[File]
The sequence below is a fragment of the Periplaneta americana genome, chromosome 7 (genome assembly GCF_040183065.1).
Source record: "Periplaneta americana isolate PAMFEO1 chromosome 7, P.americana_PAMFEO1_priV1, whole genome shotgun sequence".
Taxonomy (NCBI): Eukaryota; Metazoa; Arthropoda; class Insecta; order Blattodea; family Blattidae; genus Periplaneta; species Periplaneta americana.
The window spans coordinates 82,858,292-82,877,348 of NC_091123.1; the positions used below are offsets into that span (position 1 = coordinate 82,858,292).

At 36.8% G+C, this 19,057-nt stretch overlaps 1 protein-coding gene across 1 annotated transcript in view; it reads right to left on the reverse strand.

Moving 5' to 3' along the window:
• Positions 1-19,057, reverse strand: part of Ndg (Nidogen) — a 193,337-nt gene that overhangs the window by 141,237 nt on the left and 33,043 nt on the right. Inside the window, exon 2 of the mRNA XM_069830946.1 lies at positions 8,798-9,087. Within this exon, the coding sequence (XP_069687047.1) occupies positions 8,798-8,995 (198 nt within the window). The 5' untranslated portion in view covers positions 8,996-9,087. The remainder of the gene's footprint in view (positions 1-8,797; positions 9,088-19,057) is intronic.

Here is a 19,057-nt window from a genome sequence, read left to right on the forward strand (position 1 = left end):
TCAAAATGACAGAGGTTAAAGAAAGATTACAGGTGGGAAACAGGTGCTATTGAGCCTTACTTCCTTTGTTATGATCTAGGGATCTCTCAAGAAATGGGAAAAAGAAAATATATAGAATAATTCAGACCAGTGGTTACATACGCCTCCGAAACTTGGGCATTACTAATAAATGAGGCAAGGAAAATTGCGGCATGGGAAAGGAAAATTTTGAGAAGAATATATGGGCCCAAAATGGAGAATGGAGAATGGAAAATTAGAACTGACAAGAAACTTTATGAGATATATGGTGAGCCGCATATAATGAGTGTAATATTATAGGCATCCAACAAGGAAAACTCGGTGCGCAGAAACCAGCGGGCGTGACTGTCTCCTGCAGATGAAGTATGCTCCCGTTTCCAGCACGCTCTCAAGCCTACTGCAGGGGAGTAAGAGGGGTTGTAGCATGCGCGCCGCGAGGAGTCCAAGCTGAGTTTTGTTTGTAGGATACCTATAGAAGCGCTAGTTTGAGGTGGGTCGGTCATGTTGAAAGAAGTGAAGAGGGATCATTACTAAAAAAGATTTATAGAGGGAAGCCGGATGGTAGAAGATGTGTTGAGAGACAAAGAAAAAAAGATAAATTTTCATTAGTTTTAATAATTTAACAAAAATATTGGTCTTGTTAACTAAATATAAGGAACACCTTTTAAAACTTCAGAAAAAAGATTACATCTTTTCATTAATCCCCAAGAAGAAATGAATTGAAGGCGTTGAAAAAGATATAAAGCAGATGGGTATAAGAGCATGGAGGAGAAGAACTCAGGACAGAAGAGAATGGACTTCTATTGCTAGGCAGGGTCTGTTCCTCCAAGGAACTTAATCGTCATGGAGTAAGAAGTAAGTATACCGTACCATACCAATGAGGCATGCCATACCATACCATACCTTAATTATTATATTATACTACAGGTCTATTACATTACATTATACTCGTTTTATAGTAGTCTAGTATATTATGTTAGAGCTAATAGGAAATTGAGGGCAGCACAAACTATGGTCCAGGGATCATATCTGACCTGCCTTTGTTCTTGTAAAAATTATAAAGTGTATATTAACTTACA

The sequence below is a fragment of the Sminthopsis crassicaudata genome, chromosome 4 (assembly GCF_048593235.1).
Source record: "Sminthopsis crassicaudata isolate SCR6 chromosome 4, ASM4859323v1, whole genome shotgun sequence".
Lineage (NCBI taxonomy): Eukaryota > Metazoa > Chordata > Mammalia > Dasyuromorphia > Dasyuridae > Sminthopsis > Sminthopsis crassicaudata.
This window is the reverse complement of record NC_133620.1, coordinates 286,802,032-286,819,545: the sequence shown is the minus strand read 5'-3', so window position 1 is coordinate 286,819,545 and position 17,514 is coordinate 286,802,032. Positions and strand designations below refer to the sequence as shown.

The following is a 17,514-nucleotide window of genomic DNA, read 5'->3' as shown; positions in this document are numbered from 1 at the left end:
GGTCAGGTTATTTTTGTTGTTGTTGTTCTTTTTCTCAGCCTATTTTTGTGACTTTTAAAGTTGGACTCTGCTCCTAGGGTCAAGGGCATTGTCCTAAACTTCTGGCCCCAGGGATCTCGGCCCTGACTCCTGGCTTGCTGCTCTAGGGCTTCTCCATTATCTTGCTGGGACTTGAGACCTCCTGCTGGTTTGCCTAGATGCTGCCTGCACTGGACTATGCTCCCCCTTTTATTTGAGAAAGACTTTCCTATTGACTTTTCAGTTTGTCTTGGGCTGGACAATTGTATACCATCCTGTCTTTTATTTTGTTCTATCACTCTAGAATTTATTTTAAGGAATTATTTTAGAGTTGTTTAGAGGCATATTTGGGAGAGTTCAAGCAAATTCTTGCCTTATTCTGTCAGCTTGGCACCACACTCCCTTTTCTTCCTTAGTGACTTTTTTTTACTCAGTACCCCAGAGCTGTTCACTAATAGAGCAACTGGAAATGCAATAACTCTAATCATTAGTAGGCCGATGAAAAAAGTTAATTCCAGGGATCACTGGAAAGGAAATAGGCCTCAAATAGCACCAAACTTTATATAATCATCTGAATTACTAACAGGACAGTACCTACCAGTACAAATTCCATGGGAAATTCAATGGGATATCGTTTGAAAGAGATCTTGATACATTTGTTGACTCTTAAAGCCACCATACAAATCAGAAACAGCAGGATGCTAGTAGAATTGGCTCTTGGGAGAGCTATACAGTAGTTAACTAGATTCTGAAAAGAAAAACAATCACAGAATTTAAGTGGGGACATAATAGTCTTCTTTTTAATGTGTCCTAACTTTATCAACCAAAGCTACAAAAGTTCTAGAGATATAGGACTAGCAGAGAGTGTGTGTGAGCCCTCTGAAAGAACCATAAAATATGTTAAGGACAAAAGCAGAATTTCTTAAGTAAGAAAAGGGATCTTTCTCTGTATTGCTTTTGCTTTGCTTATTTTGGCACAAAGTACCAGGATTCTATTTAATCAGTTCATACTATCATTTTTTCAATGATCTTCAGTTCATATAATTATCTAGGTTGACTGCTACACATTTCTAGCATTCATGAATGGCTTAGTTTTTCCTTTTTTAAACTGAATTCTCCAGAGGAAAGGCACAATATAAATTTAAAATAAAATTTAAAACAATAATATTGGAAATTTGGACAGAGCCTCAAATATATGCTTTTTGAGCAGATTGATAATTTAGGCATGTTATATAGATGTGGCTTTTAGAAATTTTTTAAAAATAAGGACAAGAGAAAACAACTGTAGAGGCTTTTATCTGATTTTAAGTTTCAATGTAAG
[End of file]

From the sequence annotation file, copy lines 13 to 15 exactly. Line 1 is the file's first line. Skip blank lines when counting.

This window is the reverse complement of record NC_133620.1, coordinates 286,802,032-286,819,545: the sequence shown is the minus strand read 5'-3', so window position 1 is coordinate 286,819,545 and position 17,514 is coordinate 286,802,032. Positions and strand designations below refer to the sequence as shown.

The following is a 17,514-nucleotide window of genomic DNA, read 5'->3' as shown; positions in this document are numbered from 1 at the left end:
GGTCAGGTTATTTTTGTTGTTGTTGTTCTTTTTCTCAGCCTATTTTTGTGACTTTTAAAGTTGGACTCTGCTCCTAGGGTCAAGGGCATTGTCCTAAACTTCTGGCCCCAGGGATCTCGGCCCTGACTCCTGGCTTGCTGCTCTAGGGCTTCTCCATTATCTTGCTGGGACTTGAGACCTCCTGCTGGTTTGCCTAGATGCTGCCTGCACTGGACTATGCTCCCCCTTTTATTTGAGAAAGACTTTCCTATTGACTTTTCAGTTTGTCTTGGGCTGGACAATTGTATACCATCCTGTCTTTTATTTTGTTCTATCACTCTAGAATTTATTTTAAGGAATTATTTTAGAGTTGTTTAGAGGCATATTTGGGAGAGTTCAAGCAAATTCTTGCCTTATTCTGTCAGCTTGGCACCACACTCCCTTTTCTTCCTTAGTGACTTTTTTTTACTCAGTACCCCAGAGCTGTTCACTAATAGAGCAACTGGAAATGCAATAACTCTAATCATTAGTAGGCCGATGAAAAAAGTTAATTCCAGGGATCACTGGAAAGGAAATAGGCCTCAAATAGCACCAAACTTTATATAATCATCTGAATTACTAACAGGACAGTACCTACCAGTACAAATTCCATGGGAAATTCAATGGGATATCGTTTGAAAGAGATCTTGATACATTTGTTGACTCTTAAAGCCACCATACAAATCAGAAACAGCAGGATGCTAGTAGAATTGGCTCTTGGGAGAGCTATACAGTAGTTAACTAGATTCTGAAAAGAAAAACAATCACAGAATTTAAGTGGGGACATAATAGTCTTCTTTTTAATGTGTCCTAACTTTATCAACCAAAGCTACAAAAGTTCTAGAGATATAGGACTAGCAGAGAGTGTGTGTGAGCCCTCTGAAAGAACCATAAAATATGTTAAGGACAAAAGCAGAATTTCTTAAGTAAGAAAAGGGATCTTTCTCTGTATTGCTTTTGCTTTGCTTATTTTGGCACAAAGTACCAGGATTCTATTTAATCAGTTCATACTATCATTTTTTCAATGATCTTCAGTTCATATAATTATCTAGGTTGACTGCTACACATTTCTAGCATTCATGAATGGCTTAGTTTTTCCTTTTTTAAACTGAATTCTCCAGAGGAAAGGCACAATATAAATTTAAAATAAAATTTAAAACAATAATATTGGAAATTTGGACAGAGCCTCAAATATATGCTTTTTGAGCAGATTGATAATTTAGGCATGTTATATAGATGTGGCTTTTAGAAATTTTTTAAAAATAAGGACAAGAGAAAACAACTGTAGAGGCTTTTATCTGATTTTAAGTTTCAATGTAAG